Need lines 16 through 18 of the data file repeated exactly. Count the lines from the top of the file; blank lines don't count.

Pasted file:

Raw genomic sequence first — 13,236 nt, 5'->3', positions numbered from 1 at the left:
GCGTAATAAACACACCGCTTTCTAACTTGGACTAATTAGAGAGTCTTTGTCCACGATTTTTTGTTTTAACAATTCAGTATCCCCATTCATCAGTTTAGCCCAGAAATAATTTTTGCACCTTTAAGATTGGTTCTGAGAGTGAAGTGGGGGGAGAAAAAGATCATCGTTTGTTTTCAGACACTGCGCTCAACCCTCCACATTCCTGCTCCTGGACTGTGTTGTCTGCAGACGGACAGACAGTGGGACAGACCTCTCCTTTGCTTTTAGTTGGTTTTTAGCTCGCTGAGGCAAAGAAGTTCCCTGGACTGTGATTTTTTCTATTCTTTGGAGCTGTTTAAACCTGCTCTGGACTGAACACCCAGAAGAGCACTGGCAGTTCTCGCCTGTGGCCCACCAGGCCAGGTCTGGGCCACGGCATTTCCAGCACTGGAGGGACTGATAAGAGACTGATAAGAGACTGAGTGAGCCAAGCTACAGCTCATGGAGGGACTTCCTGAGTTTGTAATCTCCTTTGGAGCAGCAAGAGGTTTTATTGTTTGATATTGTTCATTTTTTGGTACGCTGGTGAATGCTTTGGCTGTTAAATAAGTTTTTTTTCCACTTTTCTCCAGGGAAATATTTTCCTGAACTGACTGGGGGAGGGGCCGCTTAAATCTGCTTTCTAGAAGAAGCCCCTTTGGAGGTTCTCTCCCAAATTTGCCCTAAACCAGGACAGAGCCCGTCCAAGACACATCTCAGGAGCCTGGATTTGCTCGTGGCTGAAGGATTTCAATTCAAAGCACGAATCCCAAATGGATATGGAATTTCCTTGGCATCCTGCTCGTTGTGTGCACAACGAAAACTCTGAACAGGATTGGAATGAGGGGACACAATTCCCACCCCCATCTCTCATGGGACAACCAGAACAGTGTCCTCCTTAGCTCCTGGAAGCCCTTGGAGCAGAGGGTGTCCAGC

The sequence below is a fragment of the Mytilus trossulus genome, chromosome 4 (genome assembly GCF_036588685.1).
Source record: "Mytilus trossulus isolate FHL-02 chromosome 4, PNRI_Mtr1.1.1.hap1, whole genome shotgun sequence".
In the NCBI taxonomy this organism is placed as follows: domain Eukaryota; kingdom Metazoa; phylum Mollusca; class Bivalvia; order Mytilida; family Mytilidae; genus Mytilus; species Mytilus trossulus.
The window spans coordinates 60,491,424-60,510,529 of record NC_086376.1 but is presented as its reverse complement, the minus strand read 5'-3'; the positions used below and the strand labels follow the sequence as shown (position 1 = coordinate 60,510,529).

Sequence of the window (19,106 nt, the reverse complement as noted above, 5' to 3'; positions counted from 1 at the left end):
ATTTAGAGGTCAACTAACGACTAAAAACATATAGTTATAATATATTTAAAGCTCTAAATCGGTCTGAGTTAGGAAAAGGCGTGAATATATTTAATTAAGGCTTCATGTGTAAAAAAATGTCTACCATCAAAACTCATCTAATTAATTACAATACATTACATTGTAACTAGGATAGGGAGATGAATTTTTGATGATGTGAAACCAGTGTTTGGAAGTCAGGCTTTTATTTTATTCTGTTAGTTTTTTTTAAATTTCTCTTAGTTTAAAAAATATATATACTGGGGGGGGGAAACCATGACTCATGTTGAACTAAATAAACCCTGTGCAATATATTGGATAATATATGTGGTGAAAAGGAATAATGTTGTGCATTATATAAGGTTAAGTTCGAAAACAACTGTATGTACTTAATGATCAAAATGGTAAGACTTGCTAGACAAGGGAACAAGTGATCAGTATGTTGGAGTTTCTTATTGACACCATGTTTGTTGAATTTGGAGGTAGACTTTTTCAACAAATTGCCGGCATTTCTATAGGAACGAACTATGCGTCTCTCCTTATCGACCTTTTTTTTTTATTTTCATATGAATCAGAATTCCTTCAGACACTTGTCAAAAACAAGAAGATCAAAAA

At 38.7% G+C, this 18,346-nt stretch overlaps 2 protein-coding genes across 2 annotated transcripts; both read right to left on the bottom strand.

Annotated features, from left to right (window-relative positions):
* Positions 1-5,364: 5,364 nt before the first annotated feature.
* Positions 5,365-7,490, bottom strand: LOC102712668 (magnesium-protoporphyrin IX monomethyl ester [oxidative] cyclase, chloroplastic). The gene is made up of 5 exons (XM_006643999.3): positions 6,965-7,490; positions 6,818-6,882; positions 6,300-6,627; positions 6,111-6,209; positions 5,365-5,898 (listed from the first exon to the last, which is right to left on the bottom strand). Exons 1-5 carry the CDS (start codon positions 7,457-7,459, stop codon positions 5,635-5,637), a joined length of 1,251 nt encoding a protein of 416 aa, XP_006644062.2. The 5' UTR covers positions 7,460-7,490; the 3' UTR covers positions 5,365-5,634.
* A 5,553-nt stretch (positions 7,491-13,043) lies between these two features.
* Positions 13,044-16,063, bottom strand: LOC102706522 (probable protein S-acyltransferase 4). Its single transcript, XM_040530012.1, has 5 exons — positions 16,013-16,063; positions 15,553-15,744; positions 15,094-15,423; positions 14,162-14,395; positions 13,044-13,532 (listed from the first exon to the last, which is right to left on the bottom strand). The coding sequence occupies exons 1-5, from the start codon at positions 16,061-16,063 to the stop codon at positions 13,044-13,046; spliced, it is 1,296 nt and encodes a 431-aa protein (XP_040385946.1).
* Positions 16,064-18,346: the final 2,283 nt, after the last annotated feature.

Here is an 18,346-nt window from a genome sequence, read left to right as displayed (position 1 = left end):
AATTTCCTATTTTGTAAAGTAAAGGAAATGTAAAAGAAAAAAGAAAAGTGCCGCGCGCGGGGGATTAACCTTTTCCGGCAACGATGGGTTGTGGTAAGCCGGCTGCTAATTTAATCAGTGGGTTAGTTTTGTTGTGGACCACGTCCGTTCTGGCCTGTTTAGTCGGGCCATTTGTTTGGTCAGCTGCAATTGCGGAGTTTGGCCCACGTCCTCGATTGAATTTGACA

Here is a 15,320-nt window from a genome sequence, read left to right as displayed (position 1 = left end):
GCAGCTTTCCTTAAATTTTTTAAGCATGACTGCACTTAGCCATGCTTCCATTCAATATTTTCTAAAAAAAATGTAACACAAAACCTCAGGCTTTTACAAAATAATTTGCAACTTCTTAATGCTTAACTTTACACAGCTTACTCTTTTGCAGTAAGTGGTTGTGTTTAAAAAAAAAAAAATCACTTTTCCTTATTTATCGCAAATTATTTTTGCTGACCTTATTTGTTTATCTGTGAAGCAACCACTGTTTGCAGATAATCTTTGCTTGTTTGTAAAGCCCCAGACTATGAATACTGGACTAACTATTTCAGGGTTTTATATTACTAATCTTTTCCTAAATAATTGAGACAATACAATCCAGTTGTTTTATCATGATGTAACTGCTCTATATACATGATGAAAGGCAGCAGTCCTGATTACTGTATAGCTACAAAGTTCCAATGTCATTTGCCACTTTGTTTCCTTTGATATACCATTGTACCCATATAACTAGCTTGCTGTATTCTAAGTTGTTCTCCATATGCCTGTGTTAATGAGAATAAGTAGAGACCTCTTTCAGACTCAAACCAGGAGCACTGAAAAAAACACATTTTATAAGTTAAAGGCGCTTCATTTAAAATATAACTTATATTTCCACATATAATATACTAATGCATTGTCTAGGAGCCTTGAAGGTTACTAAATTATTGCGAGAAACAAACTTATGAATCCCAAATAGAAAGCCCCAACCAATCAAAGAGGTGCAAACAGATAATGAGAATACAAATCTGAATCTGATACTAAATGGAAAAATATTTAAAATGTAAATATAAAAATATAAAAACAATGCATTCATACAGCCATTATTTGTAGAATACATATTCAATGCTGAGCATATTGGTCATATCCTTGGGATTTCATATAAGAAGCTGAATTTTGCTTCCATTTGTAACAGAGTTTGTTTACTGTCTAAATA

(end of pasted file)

Here is an 18,346-nt window from a genome sequence, read left to right as displayed (position 1 = left end):
AATTTCCTATTTTGTAAAGTAAAGGAAATGTAAAAGAAAAAAGAAAAGTGCCGCGCGCGGGGGATTAACCTTTTCCGGCAACGATGGGTTGTGGTAAGCCGGCTGCTAATTTAATCAGTGGGTTAGTTTTGTTGTGGACCACGTCCGTTCTGGCCTGTTTAGTCGGGCCATTTGTTTGGTCAGCTGCAATTGCGGAGTTTGGCCCACGTCCTCGATTGAATTTGACA

Here is a 15,320-nt window from a genome sequence, read left to right as displayed (position 1 = left end):